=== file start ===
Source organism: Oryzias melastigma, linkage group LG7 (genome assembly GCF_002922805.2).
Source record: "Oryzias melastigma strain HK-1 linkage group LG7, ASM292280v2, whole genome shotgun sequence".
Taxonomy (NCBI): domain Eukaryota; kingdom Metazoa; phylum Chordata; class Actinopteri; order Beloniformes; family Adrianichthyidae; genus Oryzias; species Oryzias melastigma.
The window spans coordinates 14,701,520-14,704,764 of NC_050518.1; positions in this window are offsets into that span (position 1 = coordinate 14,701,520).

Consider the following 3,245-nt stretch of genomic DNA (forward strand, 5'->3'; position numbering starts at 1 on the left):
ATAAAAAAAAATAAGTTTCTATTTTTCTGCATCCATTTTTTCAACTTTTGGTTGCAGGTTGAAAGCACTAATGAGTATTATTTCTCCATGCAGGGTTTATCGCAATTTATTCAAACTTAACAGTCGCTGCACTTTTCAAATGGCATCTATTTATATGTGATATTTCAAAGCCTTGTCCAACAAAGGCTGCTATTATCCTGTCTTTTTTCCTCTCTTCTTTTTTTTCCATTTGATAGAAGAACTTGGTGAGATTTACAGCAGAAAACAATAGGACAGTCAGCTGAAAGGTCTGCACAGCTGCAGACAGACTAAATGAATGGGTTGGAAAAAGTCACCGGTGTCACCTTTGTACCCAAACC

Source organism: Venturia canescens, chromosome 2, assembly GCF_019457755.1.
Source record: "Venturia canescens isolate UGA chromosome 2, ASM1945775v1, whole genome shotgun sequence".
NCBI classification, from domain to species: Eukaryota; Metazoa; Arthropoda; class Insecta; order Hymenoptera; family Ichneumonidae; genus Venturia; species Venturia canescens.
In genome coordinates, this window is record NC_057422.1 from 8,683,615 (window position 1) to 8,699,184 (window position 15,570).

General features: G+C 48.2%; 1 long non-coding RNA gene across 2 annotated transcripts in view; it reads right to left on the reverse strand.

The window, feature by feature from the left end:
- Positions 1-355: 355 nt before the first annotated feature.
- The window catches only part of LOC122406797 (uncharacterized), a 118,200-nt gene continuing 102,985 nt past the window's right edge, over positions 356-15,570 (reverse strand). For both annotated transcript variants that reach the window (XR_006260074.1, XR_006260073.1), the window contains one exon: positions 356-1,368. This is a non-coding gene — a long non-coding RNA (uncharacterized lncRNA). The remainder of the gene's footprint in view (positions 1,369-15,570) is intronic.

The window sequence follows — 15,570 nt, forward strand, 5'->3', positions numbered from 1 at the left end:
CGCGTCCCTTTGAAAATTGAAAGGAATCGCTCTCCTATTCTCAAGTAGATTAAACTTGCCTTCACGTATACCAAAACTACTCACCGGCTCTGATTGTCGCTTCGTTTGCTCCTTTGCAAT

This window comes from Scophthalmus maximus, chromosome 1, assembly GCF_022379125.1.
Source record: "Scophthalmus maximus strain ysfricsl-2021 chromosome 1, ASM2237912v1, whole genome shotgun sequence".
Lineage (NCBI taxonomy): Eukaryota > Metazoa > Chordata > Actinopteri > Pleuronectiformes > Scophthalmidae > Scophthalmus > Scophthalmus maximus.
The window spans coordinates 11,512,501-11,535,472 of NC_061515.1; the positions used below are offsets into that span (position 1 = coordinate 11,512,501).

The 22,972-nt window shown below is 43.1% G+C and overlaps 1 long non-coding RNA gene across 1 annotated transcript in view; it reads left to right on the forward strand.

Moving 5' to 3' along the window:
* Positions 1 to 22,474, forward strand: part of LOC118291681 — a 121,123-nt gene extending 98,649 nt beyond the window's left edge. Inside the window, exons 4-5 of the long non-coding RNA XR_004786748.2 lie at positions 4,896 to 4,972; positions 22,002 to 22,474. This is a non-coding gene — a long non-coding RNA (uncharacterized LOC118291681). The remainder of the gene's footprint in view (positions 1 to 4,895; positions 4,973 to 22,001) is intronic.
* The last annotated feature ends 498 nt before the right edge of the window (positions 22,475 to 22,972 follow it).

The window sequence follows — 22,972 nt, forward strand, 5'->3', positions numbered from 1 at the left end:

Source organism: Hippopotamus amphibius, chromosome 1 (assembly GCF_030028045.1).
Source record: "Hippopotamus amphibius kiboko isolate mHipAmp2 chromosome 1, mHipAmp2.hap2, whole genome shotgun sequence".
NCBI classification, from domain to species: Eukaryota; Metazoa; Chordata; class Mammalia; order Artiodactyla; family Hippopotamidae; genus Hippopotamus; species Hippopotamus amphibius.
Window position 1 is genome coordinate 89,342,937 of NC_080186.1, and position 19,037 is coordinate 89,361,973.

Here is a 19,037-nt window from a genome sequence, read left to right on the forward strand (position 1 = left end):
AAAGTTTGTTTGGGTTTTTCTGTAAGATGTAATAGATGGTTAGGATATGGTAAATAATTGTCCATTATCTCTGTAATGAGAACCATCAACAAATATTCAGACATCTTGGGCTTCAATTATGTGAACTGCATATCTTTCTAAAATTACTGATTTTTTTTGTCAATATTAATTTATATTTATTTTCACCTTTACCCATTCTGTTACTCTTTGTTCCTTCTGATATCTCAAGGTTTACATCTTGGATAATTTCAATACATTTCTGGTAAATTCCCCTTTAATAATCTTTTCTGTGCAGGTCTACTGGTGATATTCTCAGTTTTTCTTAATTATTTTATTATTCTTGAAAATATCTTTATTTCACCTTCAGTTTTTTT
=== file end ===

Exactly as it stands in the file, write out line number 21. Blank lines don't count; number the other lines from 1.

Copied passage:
The 22,972-nt window shown below is 43.1% G+C and overlaps 1 long non-coding RNA gene across 1 annotated transcript in view; it reads left to right on the forward strand.